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Learn the key ideas of the book by Michele Borba


The underlying reasons behind our successes and failures

Young people growing up in the twenty-first century belong to a generation that is among the most loved in history, and the opportunities available to them are infinite, but many of them demonstrate unprecedented levels of fragility and unhappiness. Among the main reasons for this is a society devoted to competition and approval, and an educational style that focuses on academic success, forgetting to teach young people certain key character traits that are necessary for anyone to live peacefully. In her book Thrivers, Michele Borba explains what is happening to our young people, and provides a series of practical tips to help them develop the seven fundamental character traits that will help them become adults who are self-aware, autonomous, and equipped to overcome the struggles that are a part of normal life: self-confidence, empathy , self-control, integrity, curiosity, perseverance and optimism.

Read in 20 min.
Listen in 24 min.

Today’s young generation is more loved than ever, they have more opportunities than ever before, yet they are the most unhappy and fragile

Our society is raising a generation of young people who, although they work hard, are chasing an unattainable level of perfection – more ‘likes’ on social media, better marks at school, and a greater level of approval in society – and this constant striving is draining them. Girls and boys, both as children and adolescents, are like a sort of puzzle with missing pieces. These twenty-first century youngsters are lacking certain mental qualities and morals, such as the ability to cope with making mistakes, and with stress, they lack optimism and curiosity, empathy, and perseverance. The main consequence of this type of incomplete character development is the inability to become individuals who work hard to achieve certain objectives, and adults who are successful in an ever-changing world.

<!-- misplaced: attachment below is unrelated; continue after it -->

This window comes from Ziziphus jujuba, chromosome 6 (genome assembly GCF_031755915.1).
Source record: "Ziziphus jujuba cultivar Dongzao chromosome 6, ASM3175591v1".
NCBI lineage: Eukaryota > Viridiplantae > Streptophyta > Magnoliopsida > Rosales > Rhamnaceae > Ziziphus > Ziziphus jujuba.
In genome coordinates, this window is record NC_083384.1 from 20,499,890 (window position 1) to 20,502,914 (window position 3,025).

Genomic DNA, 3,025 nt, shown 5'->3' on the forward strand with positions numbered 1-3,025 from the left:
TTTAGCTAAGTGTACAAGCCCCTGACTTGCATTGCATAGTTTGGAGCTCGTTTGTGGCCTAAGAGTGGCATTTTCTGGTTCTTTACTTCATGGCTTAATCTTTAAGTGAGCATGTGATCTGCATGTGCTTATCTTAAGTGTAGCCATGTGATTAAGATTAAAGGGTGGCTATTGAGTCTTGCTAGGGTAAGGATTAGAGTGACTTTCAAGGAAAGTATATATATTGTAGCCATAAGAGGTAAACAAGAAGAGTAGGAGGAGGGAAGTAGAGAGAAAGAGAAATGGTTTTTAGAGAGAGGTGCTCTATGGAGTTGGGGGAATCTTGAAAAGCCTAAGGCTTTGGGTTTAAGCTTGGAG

The root of this problem lies in the adult obsession for their children to develop their cognitive skills, with the belief that excellent academic performance will be enough to ensure their success in life. From when they are very little, today’s parents jam pack their kids’ days with activities such as sports, private lessons, and other extracurricular options, based on what the grown-ups think is most suitable to help further their academic careers. There are hardly any children nowadays who have the chance to spend their free time gazing wondrously at clouds, building sandcastles, or flying kites. This frenetic time management, added to the complete impossibility of them ever getting bored (and therefore having the opportunity to invent their own entertainment) has contributed to a generation of kids who are seriously lacking in the inner strength required to overcome obstacles, and pick themselves up when they fail. Young people today no longer feel in control of their own destiny, nor do they have an “I can do it” mindset: when they enter adulthood, they are already exhausted, anxious and fragile.


The key ideas of "Thrivers"

Today’s young generation is more loved than ever, they have more opportunities than ever before, yet they are the most unhappy and fragile
To help our children break free from this situation, we must learn to teach them certain essential character traits which will help them overcome their struggles, and become the best versions of themselves
To become the best possible versions of themselves, young people must understand who they really are, even though other people dictate many aspects of their lives
Human relationships are a key component to leading a full life, and they are built through empathy
Self-control is the foundation for an autonomous adult life and children often lack it because their parents are too controlling
Integrity is required to distinguish between right and wrong
Curiosity is also guided by passion, and can help people learn to think outside the box
Perseverance helps us learn to pursue an objective when it would be much easier to give up
Optimism can help us believe in our ability to overcome challenges and obstacles
Take-home message
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